$ uftp sync https://localhost:9000/rest/auth/TEST:/master.file local.file

To synchronize a remote file with a local master file:

$ uftp sync master.file https://localhost:9000/rest/auth/TEST:/remote.file

Data sharing

Data sharing enables users to create access to their datasets forother users via UFTP, even if those users do not have Unix-levelaccess to the data.

Data sharing works as follows:

  • when you share a file (or directory), the Auth Server will store informationabout the path, the owner and the Unix user ID used to access the file in a database

  • the targetted user can now access this file via the Auth Server, and the Authserver will use the owner’s Unix user ID to access the file.

By default, files will be shared for anonymous access. This willallow anyone who knows the sharing link to access the file usingnormal HTTP tools like wget or curl.

Shares can also be limited to certain users.

Depending on the type of share, access to the files is possible withthe UFTP protocol or plain HTTPs.

Shares can be deleted by their owner, i.e. the user who created them.


Not all UFTP installations support data sharing. You can check if a server hasthe sharing feature enabled by running uftp info --server ...

Server URL

If not given via the --server argument, the URL of the Auth Server willbe taken from the environment variable UFTP_SHARE_URL

$ export UFTP_SHARE_URL=https://localhost:9000/rest/share/TEST$ uftp share --list

Anonymous (https) access

For anonymous access via HTTP you need to use the correct URL. If you create (or list) shares,the UFTP client will show the required links. You can download the file e.g. using wget.

In case the share is a directory, wget will return a directory listing.

Server-to-server copy

REQUIRES UFTPD 3.2.0 or later (at least on one side)

The rcp command is used to instruct a remote UFTPD serverto copy data from another UFTPD server. The client authenticates to both sides.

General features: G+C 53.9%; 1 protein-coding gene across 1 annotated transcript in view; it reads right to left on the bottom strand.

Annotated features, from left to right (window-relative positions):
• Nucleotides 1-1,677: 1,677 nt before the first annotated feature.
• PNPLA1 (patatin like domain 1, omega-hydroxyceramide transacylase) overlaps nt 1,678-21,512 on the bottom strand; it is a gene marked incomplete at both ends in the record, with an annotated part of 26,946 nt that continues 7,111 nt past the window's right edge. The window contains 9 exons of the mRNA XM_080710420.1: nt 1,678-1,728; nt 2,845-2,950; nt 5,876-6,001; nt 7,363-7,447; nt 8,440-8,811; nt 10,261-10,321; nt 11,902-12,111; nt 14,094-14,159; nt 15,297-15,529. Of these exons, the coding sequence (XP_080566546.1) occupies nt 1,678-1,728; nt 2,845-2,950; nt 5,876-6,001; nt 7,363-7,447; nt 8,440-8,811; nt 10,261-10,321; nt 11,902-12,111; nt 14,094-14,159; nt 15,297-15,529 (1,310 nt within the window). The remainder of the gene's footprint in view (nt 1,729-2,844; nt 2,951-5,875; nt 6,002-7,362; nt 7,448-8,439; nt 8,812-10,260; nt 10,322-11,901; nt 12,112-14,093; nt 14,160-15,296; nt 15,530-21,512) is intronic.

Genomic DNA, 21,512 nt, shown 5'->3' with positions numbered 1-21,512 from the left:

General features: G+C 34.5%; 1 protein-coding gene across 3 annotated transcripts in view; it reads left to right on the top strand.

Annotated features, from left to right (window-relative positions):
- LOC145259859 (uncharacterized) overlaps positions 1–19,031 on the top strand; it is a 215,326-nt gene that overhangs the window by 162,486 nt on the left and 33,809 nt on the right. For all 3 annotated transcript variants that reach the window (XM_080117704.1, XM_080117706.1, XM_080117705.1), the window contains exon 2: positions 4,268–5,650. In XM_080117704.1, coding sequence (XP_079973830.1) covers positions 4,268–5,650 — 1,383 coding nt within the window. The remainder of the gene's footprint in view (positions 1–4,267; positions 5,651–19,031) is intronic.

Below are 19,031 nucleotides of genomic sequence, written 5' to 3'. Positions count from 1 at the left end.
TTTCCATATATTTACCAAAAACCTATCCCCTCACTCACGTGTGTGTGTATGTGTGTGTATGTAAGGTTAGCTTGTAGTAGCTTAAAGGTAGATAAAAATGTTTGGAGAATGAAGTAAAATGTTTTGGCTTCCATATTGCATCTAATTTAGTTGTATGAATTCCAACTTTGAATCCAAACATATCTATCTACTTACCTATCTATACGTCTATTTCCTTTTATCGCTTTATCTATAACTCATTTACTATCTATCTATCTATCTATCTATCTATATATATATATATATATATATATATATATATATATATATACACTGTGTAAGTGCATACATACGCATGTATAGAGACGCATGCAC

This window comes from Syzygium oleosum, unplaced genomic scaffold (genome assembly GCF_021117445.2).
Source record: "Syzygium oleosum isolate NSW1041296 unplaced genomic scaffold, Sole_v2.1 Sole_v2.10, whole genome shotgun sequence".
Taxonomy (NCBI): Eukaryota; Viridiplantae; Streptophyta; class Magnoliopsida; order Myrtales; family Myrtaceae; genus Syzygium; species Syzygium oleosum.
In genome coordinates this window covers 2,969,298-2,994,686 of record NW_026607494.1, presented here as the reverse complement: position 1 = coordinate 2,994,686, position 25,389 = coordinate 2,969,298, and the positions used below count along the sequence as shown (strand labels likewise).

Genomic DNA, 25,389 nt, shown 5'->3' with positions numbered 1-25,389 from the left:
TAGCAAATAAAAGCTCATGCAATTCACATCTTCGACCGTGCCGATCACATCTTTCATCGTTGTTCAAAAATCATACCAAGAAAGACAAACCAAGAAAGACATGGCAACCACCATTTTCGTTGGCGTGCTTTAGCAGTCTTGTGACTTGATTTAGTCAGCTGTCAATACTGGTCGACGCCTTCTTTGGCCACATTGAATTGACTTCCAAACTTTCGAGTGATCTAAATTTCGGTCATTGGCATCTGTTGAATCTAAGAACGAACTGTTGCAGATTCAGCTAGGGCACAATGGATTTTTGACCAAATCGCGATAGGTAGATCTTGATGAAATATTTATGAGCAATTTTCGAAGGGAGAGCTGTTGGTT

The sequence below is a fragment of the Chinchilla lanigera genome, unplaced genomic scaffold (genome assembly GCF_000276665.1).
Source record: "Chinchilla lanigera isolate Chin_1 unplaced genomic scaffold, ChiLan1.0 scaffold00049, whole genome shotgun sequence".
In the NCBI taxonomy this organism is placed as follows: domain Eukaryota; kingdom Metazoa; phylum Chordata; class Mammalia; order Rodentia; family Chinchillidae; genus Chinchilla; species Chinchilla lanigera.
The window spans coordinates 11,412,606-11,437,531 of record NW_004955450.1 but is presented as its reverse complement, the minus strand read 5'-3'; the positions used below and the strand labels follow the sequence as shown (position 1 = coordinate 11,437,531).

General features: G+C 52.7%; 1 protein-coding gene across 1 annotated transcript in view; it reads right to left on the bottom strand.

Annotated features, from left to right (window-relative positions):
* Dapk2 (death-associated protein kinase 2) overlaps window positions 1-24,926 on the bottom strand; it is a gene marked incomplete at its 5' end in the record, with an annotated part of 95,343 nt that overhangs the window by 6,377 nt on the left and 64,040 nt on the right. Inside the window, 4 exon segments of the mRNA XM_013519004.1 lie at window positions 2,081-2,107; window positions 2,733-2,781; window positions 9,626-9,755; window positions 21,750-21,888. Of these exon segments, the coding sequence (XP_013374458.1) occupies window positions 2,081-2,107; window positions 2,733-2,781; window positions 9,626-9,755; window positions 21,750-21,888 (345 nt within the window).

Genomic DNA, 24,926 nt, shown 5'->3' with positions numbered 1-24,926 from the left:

Basic usage

The basic syntax is similar to the normal uftp cp command:

$ uftp rcp <options> <source1> ... <sourceN> <target>

If the same means of authentication can be used for both source and target sides,both source and target are normal UFTP URLs. If source and target require differentauthentication, you need to use the uftp auth command first to authenticate tothe one side (usually the source)

$ uftp auth <options> <source_URL>

and give the resulting host:port and one-time password to the rcp command viacommandline options:

$ uftp rcp --server <host:port> --one-time-password <pwd> <source_file> <target>

Other supported features

The rcp command supports byte ranges via the -B option.

Reversing the copy direction

By default, the target side is instructed to download data from the source side.This can be reversed, if necessary, for example if only the source supportsserver-to-server copy. To do this, an environment variable can be set:

$ export UFTP_RCP_USE_SEND_FILE=true$ uftp rcp ...

This will result in the source side uploading the file to the target side, andthe --server and --one-time-password options will refer to the target side.

Known issues

There is no way to monitor or abort a running server-to-server transferfrom the client.

Wildcards are not supported.

Using a proxy server (EXPERIMENTAL)

The uftp client has support for some types of FTP and HTTPs proxies.

This is configured via enviroment settings. I.e. in your shell you can define

  • FTP proxy

    export UFTP_PROXY=proxy.yourorg.eduexport UFTP_PROXY_PORT=21
  • HTTP proxy

    export UFTP_HTTP_PROXY=proxy.yourorg.eduexport UFTP_HTTP_PROXY_PORT=80

FTP proxying was tested with the DeleGate/9.9.13 and frox proxiesand requires UFTPD server version 2.8.1 or later to work.

If this does not work for you, or if you require support for adifferent type of proxy, please contact us via a support ticket or via email.


🤷‍♂️ How can I get more detailed logging?

👉 In the client's conf directory you'll find a logging.propertiesfile that allows you to increase the log levels.

🤷‍♂️ I get “Invalid server response 500” and “Exception…. Authenticationfailure”

👉 Probably you gave a wrong username or password. Contact your siteadministrator if in doubt! If using a password, make sure you give the -P flag.

🤷‍♂️ I get “Invalid server response 405 Unable to connect to server for listing”

👉 Check the remote URL that you use. Maybe you have a typo in the/rest/auth/<servername> part.

User Manual — UFTP Docs (2024)